Climate Talks, Negotiation Process, Road to COP21

Is the negotiation process smart enough to bring forth an agreement ?

This article is written by Pauline Fayan.

What is the history of the attempts to control climate change ?

In 1997, the Kyoto Protocol was ratified. Its objective was to reduce global emissions of greenhouse gas by 5.2% below the 1950 level by 2012. As emissions have not ceased to increase since that time, parties agreed on the need to find a new tool, more effective and which would include all Parties, to manage the post-Kyoto Protocol period. Talks focused on the new agreement to come in Copenhagen in 2009 (COP15). Unfortunately, the 196 parties did not manage to agree. As the trial failed, the Kyoto Protocol has been extended to a second period from 2013 to 2020 but, in 2011, Parties decided that another agreement had to be concluded not later than 2015 to have enough time to act against the global warming.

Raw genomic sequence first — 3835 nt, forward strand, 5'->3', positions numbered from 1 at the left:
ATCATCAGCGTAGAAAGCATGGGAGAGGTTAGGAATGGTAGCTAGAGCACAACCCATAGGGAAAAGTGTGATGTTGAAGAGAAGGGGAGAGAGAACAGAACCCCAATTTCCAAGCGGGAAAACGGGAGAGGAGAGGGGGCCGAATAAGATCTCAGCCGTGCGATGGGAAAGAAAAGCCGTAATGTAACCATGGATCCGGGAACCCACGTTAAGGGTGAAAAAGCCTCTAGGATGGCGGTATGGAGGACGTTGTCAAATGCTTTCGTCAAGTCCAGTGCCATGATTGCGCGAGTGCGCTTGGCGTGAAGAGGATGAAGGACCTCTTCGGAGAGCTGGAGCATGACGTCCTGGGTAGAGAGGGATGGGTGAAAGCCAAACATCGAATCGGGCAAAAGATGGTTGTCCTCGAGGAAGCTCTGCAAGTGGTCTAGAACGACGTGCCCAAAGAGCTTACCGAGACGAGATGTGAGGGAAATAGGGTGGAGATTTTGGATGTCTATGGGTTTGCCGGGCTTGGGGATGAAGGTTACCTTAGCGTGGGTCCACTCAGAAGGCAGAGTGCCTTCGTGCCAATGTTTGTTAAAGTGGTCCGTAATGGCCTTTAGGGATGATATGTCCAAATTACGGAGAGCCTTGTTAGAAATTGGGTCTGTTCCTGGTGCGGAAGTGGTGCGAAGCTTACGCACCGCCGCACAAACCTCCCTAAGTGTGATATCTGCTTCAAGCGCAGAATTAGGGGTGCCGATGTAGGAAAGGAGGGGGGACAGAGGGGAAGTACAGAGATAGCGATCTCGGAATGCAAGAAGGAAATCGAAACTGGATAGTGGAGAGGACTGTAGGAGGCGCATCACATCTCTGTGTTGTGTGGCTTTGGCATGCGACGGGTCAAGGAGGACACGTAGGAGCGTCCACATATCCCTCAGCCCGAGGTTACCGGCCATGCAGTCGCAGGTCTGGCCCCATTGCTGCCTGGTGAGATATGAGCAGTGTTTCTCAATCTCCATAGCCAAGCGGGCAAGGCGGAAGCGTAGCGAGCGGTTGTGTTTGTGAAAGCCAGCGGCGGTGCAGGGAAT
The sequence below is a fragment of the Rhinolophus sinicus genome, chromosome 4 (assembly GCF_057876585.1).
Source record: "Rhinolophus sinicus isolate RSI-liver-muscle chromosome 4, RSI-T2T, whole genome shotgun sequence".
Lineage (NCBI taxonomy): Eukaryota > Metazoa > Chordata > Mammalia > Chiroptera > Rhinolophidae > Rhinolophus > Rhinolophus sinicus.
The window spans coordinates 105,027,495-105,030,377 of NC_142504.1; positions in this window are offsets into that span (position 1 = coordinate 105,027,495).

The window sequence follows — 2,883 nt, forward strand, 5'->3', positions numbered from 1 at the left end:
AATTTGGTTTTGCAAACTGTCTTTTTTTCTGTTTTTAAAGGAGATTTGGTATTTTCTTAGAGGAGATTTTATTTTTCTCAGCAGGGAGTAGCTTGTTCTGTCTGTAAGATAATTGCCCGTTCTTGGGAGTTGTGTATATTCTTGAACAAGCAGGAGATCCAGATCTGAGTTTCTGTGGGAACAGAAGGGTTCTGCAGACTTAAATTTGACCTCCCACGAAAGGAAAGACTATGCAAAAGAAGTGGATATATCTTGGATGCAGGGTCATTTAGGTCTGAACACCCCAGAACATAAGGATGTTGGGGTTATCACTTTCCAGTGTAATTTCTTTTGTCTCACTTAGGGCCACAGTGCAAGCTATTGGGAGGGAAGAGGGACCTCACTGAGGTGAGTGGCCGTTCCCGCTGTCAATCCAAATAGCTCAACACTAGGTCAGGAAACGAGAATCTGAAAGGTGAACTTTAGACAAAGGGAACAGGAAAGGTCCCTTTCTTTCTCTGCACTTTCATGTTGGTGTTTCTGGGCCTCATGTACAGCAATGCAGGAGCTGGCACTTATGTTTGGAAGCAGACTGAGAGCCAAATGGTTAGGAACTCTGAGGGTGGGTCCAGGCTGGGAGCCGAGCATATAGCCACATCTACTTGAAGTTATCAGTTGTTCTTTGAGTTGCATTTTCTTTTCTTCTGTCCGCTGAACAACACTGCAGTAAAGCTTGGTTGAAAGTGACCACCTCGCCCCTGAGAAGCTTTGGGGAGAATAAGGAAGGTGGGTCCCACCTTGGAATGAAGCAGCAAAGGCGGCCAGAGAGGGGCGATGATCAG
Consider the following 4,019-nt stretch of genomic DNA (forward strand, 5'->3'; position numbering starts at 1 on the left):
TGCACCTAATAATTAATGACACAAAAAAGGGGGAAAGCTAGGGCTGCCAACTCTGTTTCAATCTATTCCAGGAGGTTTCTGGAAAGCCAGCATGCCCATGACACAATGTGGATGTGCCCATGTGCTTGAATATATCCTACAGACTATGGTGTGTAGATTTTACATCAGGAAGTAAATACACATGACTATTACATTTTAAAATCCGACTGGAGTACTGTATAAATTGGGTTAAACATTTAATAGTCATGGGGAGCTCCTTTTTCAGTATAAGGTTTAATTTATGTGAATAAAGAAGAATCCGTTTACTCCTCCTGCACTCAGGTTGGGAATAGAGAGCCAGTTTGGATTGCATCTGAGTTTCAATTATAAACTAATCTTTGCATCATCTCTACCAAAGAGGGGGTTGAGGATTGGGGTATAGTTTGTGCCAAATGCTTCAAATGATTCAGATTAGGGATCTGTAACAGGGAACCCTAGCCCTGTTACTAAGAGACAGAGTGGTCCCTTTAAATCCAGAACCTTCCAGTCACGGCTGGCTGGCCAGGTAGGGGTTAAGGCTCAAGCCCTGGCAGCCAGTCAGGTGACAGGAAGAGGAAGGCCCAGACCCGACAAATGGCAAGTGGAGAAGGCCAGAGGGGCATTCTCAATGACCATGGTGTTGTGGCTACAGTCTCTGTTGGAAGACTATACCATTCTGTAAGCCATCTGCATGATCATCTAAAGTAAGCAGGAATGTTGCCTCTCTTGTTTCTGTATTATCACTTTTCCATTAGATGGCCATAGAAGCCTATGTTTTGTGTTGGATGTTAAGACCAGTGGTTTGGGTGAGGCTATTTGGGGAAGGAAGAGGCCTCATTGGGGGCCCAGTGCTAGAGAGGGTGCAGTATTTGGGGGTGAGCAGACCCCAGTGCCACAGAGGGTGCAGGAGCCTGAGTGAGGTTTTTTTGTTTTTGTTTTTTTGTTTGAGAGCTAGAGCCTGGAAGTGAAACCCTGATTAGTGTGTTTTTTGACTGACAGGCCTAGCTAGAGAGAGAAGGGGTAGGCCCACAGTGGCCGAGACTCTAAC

In Lima (2014), the COP co-chairs proposed a first draft of some 37 pages. When Parties met in February 2015 at the Geneva intersession, they reported that the proposal was not reflecting their views. Therefore, all provisions were submitted and included to a massive text of 88 pages.

The aim of the following intersession in June 2015 was to streamline the text, compiling similar options. In two weeks, parties only reduced the text by 5%. Running out of time, they mandated the United Nations Executive Secretariat to propose a simplified text that would include all ideas.

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Climate Talks, CliMates, Road to COP21

A Mate in Geneva

This article is written by Thomas Desaunay.

I attended for the first time an UNFCCC intersession that was held in Geneva from 8-13 February. This year, four such meetings are scheduled in order to prepare the Paris agreement (next one 1-11 June in Bonn). As a member of the CliMates’ delegation, I was a NGO observer, representing youth in the YOUNGO constituency. So, what’s really going on in these sessions?

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